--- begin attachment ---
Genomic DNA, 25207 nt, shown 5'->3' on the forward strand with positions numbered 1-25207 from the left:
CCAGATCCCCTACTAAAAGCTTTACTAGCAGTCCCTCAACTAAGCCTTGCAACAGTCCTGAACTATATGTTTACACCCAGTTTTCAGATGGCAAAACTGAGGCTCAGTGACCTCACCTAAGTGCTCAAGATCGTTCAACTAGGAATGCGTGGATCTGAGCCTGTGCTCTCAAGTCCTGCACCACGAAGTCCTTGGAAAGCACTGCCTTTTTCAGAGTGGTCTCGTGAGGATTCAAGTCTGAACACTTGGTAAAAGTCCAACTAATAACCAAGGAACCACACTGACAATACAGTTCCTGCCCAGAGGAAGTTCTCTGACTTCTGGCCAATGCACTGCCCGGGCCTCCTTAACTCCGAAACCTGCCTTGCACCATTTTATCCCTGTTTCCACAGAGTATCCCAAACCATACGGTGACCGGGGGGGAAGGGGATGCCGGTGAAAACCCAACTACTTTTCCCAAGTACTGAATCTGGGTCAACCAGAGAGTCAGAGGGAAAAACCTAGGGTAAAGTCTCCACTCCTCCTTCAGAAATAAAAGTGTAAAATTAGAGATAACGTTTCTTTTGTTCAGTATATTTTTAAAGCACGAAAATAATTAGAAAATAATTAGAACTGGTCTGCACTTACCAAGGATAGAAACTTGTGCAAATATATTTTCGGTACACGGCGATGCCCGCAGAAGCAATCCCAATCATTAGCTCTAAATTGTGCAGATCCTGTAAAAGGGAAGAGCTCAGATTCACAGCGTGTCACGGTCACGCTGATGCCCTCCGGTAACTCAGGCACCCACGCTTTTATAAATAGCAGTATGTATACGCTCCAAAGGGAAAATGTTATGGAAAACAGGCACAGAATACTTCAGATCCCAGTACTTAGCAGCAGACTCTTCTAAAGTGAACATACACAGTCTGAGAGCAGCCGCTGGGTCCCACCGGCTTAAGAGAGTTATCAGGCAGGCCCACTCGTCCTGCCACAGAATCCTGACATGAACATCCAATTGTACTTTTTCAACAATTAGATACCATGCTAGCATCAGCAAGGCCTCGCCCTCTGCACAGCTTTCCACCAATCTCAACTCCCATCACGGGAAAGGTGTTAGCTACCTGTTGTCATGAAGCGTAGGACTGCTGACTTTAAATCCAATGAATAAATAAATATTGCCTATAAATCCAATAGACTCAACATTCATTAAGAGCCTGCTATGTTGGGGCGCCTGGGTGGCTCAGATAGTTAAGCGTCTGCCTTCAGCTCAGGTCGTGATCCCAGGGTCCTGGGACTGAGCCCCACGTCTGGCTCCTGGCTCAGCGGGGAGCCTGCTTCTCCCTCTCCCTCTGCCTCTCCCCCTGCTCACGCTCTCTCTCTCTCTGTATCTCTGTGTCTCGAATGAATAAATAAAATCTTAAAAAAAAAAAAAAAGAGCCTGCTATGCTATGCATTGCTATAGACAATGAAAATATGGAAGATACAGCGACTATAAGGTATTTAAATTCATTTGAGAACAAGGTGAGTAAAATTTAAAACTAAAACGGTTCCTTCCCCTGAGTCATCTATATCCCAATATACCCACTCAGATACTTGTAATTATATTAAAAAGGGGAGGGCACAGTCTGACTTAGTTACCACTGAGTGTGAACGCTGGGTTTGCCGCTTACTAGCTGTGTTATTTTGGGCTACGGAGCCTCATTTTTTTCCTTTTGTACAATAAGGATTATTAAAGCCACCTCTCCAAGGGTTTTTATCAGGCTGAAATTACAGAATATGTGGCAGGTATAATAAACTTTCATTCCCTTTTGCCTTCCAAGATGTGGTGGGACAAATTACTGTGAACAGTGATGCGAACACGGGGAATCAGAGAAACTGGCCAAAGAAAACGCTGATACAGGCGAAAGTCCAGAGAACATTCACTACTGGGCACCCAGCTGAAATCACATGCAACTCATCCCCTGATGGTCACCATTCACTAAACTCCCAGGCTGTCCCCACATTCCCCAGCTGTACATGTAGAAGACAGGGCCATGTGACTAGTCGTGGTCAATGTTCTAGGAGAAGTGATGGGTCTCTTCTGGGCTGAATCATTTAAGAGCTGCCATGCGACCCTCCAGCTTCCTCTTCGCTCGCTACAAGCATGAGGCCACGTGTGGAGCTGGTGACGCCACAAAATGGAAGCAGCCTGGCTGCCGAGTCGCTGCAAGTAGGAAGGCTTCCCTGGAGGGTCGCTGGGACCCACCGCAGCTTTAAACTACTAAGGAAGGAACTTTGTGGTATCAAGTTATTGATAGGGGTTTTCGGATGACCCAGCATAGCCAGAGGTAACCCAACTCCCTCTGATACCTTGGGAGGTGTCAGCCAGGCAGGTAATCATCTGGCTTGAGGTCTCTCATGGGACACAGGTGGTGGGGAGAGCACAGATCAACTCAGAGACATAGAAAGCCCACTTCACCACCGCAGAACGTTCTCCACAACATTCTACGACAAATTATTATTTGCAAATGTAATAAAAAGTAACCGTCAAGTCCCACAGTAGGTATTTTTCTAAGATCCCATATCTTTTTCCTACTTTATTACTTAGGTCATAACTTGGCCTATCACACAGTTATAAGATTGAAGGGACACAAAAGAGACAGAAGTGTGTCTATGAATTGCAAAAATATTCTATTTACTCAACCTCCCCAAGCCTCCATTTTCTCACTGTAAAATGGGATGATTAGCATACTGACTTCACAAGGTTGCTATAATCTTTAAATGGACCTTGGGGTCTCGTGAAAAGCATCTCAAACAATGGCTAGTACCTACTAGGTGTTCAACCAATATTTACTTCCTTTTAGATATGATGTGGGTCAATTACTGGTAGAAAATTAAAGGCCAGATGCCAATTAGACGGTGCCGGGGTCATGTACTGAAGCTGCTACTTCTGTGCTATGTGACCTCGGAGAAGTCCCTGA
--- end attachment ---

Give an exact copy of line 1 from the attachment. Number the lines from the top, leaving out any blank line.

Genomic DNA, 25207 nt, shown 5'->3' on the forward strand with positions numbered 1-25207 from the left: